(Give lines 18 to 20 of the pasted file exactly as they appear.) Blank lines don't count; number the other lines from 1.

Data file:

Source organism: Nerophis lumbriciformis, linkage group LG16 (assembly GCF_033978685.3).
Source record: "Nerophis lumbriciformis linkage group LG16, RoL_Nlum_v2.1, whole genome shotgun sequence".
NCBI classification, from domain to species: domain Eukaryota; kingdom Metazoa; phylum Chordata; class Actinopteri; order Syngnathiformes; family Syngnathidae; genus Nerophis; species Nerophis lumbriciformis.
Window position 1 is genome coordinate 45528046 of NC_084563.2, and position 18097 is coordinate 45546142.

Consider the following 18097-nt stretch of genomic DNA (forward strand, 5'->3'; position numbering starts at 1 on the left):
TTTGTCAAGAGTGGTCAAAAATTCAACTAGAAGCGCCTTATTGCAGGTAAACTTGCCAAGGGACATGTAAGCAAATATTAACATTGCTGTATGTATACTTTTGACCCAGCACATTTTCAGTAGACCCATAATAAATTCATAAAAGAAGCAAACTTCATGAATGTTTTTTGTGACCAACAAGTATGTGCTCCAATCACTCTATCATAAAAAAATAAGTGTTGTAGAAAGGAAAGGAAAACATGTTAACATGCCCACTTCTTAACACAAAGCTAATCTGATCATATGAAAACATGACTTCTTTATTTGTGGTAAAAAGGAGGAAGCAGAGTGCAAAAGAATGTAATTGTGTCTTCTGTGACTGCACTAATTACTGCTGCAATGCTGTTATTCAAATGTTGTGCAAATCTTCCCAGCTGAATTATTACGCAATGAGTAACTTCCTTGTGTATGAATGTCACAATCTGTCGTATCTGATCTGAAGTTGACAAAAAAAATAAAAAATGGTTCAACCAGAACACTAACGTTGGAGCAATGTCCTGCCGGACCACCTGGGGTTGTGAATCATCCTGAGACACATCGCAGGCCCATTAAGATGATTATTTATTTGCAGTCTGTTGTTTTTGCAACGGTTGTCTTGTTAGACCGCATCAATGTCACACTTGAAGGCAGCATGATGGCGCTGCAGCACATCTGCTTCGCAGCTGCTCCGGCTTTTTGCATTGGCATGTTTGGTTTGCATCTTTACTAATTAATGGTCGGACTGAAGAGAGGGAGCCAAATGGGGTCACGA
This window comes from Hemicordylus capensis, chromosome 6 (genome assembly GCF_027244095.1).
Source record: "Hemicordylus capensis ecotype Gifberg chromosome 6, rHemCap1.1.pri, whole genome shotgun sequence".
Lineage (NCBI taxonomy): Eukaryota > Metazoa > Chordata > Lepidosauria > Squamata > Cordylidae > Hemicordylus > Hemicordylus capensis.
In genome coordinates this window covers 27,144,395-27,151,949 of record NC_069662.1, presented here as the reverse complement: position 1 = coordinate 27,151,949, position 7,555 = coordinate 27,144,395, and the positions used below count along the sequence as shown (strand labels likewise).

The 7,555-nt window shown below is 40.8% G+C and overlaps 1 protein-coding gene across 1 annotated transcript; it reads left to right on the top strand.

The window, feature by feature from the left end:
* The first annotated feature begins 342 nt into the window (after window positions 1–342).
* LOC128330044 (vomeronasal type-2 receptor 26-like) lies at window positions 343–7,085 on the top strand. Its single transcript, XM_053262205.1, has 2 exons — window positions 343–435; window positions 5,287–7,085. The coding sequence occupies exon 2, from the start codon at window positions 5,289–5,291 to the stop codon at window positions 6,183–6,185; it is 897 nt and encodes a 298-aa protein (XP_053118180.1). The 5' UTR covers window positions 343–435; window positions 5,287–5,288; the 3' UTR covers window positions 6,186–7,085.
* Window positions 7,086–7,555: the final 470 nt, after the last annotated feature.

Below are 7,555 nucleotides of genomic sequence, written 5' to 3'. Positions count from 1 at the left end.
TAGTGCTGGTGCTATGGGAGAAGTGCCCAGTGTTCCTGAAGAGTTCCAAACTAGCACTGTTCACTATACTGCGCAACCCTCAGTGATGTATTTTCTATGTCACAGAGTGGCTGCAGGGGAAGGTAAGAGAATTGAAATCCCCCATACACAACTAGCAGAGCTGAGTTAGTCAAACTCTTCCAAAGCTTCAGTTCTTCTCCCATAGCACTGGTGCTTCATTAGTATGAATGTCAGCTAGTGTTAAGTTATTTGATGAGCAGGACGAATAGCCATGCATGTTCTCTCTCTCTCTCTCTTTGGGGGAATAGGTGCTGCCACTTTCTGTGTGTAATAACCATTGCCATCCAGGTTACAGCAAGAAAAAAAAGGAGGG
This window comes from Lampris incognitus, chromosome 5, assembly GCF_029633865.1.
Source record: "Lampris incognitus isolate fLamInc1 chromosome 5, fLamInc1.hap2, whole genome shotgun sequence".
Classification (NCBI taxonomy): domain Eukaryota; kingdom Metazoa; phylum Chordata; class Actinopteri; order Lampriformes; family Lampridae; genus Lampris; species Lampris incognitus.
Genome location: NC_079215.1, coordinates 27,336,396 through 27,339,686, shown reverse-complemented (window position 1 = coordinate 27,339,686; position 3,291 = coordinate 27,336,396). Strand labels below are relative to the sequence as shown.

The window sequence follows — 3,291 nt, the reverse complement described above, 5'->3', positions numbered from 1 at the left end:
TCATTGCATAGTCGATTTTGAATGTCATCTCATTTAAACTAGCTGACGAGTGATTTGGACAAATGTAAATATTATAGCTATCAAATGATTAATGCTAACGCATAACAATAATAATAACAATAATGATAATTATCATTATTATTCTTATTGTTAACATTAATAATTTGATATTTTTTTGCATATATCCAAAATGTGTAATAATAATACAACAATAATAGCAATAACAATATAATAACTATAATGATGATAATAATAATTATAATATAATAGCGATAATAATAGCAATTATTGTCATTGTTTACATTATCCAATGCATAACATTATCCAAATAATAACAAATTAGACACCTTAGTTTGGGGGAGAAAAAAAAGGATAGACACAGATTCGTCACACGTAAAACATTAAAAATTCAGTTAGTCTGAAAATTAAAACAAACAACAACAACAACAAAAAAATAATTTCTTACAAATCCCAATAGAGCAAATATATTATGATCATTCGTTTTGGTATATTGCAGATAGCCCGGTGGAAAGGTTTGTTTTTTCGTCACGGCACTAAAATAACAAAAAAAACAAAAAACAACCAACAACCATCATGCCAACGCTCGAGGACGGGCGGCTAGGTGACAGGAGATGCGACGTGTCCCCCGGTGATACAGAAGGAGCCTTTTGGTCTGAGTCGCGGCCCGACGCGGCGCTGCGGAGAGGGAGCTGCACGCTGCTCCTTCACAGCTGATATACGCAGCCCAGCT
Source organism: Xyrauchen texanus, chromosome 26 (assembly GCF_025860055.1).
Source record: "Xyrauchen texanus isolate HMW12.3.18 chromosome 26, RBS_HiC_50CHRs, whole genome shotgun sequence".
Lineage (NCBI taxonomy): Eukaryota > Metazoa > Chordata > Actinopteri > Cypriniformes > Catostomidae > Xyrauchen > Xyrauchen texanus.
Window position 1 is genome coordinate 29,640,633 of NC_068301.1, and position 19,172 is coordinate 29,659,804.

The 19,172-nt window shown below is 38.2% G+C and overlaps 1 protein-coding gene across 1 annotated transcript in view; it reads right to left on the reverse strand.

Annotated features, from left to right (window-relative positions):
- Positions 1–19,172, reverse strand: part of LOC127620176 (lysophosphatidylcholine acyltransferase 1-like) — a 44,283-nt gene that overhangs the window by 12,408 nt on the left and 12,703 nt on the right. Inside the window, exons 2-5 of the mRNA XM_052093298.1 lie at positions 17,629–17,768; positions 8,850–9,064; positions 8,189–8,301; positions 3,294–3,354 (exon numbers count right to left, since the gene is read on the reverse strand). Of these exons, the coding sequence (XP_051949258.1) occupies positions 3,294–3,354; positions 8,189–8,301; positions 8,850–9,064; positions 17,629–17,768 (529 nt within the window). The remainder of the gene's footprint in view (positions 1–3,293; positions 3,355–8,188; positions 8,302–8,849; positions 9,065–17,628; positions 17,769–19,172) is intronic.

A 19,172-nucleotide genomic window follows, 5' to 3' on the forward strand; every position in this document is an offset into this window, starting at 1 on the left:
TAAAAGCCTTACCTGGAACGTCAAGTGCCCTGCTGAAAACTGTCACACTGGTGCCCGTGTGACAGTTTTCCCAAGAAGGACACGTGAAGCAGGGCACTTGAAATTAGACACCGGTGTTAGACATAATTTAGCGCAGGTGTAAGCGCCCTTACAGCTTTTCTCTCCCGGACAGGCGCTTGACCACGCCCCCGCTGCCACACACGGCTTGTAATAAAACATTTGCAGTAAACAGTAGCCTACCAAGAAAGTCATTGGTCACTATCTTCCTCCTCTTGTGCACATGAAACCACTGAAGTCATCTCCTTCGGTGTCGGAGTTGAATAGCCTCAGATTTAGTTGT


This window comes from Lampris incognitus, chromosome 5, assembly GCF_029633865.1.
Source record: "Lampris incognitus isolate fLamInc1 chromosome 5, fLamInc1.hap2, whole genome shotgun sequence".
Classification (NCBI taxonomy): domain Eukaryota; kingdom Metazoa; phylum Chordata; class Actinopteri; order Lampriformes; family Lampridae; genus Lampris; species Lampris incognitus.